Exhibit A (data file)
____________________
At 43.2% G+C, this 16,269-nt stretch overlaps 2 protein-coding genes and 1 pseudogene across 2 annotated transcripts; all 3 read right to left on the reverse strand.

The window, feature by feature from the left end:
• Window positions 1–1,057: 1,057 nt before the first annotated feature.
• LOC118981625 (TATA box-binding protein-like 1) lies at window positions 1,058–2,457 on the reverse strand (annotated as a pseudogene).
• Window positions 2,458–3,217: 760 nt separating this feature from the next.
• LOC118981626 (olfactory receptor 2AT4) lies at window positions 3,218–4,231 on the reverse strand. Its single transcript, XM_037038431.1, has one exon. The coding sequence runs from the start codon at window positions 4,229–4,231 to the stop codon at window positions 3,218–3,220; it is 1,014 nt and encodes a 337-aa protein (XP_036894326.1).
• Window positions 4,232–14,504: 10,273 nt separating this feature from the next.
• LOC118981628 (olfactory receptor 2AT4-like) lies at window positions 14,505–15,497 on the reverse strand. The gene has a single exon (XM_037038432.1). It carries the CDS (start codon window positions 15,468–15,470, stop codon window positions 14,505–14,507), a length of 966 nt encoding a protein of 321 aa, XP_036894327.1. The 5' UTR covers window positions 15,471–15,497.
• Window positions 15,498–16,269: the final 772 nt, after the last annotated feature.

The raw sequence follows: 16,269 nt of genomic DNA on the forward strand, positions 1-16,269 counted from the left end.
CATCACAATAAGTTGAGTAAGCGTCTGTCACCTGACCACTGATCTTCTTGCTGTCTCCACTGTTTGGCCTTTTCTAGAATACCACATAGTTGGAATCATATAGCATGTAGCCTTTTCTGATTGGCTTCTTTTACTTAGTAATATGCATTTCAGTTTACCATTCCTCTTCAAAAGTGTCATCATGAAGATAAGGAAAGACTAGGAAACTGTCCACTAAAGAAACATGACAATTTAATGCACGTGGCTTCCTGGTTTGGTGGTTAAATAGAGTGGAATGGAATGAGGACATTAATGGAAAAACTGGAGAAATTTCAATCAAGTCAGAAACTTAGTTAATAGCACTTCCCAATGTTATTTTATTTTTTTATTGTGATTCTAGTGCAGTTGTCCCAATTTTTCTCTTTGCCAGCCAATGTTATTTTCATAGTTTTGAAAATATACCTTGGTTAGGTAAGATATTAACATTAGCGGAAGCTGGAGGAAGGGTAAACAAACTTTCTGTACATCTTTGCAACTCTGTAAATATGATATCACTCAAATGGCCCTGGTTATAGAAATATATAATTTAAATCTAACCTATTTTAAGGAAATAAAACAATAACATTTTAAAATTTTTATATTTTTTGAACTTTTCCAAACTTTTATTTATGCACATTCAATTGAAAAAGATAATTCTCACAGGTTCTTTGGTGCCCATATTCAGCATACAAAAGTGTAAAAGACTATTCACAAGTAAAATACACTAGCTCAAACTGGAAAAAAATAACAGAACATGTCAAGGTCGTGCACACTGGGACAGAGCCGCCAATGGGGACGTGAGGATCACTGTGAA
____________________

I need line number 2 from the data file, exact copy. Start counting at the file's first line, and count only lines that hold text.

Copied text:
The window, feature by feature from the left end: